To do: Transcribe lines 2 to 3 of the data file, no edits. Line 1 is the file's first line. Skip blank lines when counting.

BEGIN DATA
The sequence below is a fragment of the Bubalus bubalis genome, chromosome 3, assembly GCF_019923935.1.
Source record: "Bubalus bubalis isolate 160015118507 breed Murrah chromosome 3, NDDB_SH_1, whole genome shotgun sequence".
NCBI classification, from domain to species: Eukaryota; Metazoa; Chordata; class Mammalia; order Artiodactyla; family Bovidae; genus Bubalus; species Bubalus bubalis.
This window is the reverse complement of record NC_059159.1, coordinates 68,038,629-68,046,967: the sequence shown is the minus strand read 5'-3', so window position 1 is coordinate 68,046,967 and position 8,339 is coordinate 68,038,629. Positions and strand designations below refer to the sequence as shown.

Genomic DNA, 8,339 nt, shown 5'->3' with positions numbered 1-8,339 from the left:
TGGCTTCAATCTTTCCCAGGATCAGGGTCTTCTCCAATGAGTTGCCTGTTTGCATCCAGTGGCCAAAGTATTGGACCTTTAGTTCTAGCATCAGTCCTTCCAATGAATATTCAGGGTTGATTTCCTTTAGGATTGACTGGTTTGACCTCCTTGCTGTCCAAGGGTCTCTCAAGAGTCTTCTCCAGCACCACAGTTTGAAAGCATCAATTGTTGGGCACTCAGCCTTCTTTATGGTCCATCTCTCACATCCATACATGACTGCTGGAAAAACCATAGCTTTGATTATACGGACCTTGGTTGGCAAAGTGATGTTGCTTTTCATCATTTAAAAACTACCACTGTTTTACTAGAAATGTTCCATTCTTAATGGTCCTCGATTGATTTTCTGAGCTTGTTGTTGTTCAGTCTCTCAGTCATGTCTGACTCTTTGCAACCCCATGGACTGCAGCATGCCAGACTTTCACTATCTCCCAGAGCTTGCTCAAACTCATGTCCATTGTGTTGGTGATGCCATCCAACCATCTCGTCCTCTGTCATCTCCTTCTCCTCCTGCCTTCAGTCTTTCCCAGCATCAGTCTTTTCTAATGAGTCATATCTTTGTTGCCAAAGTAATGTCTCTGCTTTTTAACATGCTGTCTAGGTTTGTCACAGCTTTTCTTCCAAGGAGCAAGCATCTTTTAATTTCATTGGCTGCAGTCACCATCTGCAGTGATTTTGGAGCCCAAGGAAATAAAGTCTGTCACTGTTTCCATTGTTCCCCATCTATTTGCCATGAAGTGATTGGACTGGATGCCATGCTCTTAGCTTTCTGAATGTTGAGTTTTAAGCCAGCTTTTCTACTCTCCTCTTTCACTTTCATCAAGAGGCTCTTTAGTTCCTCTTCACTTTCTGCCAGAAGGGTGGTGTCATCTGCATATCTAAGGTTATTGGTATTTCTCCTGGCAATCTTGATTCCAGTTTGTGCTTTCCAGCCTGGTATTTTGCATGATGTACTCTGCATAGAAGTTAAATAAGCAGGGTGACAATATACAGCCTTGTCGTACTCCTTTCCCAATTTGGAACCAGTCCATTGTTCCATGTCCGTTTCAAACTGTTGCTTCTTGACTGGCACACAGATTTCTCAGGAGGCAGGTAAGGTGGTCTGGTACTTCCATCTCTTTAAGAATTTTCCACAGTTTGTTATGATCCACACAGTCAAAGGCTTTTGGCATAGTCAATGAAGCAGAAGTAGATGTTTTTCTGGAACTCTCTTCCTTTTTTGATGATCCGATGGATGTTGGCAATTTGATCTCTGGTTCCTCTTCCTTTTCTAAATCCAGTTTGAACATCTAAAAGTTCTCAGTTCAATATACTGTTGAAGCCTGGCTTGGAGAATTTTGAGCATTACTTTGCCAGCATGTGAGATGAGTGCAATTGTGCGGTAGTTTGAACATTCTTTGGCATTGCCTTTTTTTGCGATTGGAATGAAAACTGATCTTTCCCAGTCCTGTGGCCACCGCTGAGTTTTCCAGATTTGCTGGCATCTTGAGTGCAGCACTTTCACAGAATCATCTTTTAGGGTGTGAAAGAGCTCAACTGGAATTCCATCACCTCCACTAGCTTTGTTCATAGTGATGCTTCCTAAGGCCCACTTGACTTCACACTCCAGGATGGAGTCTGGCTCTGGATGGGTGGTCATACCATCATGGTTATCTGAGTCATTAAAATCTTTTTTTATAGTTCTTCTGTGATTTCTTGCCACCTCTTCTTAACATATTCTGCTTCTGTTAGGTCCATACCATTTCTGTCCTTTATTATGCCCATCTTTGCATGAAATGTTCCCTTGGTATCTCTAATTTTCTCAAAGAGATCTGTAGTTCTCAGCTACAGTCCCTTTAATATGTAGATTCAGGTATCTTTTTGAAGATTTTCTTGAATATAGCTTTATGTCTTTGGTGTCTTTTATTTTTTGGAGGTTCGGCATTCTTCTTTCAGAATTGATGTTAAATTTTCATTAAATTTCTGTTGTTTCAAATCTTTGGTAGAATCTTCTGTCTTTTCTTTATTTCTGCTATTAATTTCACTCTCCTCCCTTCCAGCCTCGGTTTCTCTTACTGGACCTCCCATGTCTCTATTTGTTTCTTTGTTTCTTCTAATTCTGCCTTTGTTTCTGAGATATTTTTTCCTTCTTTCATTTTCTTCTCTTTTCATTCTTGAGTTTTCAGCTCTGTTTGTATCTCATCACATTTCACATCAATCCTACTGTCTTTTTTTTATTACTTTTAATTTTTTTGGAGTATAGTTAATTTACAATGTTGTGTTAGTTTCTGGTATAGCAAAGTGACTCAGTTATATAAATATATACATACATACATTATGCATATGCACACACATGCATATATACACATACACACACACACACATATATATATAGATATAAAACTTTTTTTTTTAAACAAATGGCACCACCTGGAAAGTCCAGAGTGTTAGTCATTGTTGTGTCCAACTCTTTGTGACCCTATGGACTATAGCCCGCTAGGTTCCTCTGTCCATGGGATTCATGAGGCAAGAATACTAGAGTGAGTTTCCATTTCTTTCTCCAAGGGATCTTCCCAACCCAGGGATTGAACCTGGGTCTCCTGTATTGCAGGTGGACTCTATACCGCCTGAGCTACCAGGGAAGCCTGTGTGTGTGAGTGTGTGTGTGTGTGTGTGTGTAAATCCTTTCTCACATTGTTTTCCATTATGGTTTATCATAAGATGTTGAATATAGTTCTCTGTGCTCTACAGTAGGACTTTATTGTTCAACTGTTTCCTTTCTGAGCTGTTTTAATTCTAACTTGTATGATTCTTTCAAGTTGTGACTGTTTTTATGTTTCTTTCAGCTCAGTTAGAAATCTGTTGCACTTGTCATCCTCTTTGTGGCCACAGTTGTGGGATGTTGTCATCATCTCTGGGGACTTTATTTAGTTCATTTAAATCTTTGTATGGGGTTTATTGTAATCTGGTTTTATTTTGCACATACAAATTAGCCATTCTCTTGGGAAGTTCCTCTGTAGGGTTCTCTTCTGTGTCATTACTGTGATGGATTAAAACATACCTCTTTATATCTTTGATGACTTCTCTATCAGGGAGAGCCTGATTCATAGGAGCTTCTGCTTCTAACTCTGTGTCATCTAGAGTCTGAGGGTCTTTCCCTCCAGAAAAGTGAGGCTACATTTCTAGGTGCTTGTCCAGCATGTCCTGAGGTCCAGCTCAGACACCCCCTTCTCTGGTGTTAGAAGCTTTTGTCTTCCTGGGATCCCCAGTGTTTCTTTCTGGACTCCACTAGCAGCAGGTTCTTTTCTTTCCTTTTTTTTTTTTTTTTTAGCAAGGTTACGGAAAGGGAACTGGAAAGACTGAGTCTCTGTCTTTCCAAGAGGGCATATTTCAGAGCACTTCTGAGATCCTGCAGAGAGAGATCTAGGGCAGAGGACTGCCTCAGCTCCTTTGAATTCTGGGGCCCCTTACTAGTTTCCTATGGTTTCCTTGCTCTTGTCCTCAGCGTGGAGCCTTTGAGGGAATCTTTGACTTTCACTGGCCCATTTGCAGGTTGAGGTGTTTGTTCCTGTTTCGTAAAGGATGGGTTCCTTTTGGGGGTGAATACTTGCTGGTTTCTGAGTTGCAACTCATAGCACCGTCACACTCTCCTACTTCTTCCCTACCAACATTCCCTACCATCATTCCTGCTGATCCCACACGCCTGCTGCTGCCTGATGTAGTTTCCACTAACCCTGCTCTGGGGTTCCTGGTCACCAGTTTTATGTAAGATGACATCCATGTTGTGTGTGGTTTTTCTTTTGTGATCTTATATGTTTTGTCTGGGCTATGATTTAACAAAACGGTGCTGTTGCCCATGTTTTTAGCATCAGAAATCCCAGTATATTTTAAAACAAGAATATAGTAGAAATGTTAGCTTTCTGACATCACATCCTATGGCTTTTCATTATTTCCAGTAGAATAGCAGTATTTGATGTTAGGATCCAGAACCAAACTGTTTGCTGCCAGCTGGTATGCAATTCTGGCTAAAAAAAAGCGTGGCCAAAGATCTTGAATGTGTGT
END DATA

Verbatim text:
Source record: "Bubalus bubalis isolate 160015118507 breed Murrah chromosome 3, NDDB_SH_1, whole genome shotgun sequence".
NCBI classification, from domain to species: Eukaryota; Metazoa; Chordata; class Mammalia; order Artiodactyla; family Bovidae; genus Bubalus; species Bubalus bubalis.